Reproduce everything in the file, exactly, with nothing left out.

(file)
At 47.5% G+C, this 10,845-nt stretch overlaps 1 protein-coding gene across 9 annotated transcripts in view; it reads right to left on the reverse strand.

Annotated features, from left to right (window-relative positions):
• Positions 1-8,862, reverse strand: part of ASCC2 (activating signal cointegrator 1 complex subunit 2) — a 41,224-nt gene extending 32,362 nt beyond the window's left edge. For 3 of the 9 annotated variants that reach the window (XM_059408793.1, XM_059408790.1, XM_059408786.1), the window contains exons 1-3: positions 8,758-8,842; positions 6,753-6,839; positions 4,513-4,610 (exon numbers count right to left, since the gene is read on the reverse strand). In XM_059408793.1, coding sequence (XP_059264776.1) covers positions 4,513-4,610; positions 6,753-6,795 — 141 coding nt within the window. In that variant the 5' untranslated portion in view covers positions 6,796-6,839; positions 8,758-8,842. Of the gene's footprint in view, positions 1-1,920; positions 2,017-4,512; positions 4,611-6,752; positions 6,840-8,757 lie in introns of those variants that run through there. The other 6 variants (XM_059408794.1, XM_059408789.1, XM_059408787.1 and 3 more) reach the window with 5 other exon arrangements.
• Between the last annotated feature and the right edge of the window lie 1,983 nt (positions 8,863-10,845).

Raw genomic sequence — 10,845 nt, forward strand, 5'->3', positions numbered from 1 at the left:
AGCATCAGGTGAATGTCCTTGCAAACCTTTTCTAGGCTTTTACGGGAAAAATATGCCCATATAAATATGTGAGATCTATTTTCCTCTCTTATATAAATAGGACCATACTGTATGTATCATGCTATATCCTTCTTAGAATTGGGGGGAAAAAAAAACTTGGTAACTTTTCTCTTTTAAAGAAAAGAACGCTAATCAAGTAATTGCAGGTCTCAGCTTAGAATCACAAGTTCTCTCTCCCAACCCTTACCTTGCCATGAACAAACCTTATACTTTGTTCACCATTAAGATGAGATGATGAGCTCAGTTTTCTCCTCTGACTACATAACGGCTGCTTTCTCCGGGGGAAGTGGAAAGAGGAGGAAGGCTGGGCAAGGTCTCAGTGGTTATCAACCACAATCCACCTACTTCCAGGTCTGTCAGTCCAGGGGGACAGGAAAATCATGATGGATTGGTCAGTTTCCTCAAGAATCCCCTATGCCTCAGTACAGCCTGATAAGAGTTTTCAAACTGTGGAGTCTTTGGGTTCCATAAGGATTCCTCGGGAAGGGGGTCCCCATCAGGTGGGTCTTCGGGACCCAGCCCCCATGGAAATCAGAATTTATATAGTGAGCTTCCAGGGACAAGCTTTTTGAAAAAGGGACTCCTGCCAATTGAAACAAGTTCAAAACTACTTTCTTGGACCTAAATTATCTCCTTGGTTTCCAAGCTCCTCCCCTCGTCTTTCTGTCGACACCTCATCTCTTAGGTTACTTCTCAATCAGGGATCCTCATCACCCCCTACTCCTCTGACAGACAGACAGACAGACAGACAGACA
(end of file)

At 47.5% G+C, this 10,845-nt stretch overlaps 1 protein-coding gene across 9 annotated transcripts in view; it reads right to left on the reverse strand.

Annotated features, from left to right (window-relative positions):
• Positions 1-8,862, reverse strand: part of ASCC2 (activating signal cointegrator 1 complex subunit 2) — a 41,224-nt gene extending 32,362 nt beyond the window's left edge. For 3 of the 9 annotated variants that reach the window (XM_059408793.1, XM_059408790.1, XM_059408786.1), the window contains exons 1-3: positions 8,758-8,842; positions 6,753-6,839; positions 4,513-4,610 (exon numbers count right to left, since the gene is read on the reverse strand). In XM_059408793.1, coding sequence (XP_059264776.1) covers positions 4,513-4,610; positions 6,753-6,795 — 141 coding nt within the window. In that variant the 5' untranslated portion in view covers positions 6,796-6,839; positions 8,758-8,842. Of the gene's footprint in view, positions 1-1,920; positions 2,017-4,512; positions 4,611-6,752; positions 6,840-8,757 lie in introns of those variants that run through there. The other 6 variants (XM_059408794.1, XM_059408789.1, XM_059408787.1 and 3 more) reach the window with 5 other exon arrangements.
• Between the last annotated feature and the right edge of the window lie 1,983 nt (positions 8,863-10,845).

Raw genomic sequence — 10,845 nt, forward strand, 5'->3', positions numbered from 1 at the left:
AGCATCAGGTGAATGTCCTTGCAAACCTTTTCTAGGCTTTTACGGGAAAAATATGCCCATATAAATATGTGAGATCTATTTTCCTCTCTTATATAAATAGGACCATACTGTATGTATCATGCTATATCCTTCTTAGAATTGGGGGGAAAAAAAAACTTGGTAACTTTTCTCTTTTAAAGAAAAGAACGCTAATCAAGTAATTGCAGGTCTCAGCTTAGAATCACAAGTTCTCTCTCCCAACCCTTACCTTGCCATGAACAAACCTTATACTTTGTTCACCATTAAGATGAGATGATGAGCTCAGTTTTCTCCTCTGACTACATAACGGCTGCTTTCTCCGGGGGAAGTGGAAAGAGGAGGAAGGCTGGGCAAGGTCTCAGTGGTTATCAACCACAATCCACCTACTTCCAGGTCTGTCAGTCCAGGGGGACAGGAAAATCATGATGGATTGGTCAGTTTCCTCAAGAATCCCCTATGCCTCAGTACAGCCTGATAAGAGTTTTCAAACTGTGGAGTCTTTGGGTTCCATAAGGATTCCTCGGGAAGGGGGTCCCCATCAGGTGGGTCTTCGGGACCCAGCCCCCATGGAAATCAGAATTTATATAGTGAGCTTCCAGGGACAAGCTTTTTGAAAAAGGGACTCCTGCCAATTGAAACAAGTTCAAAACTACTTTCTTGGACCTAAATTATCTCCTTGGTTTCCAAGCTCCTCCCCTCGTCTTTCTGTCGACACCTCATCTCTTAGGTTACTTCTCAATCAGGGATCCTCATCACCCCCTACTCCTCTGACAGACAGACAGACAGACAGACAGACA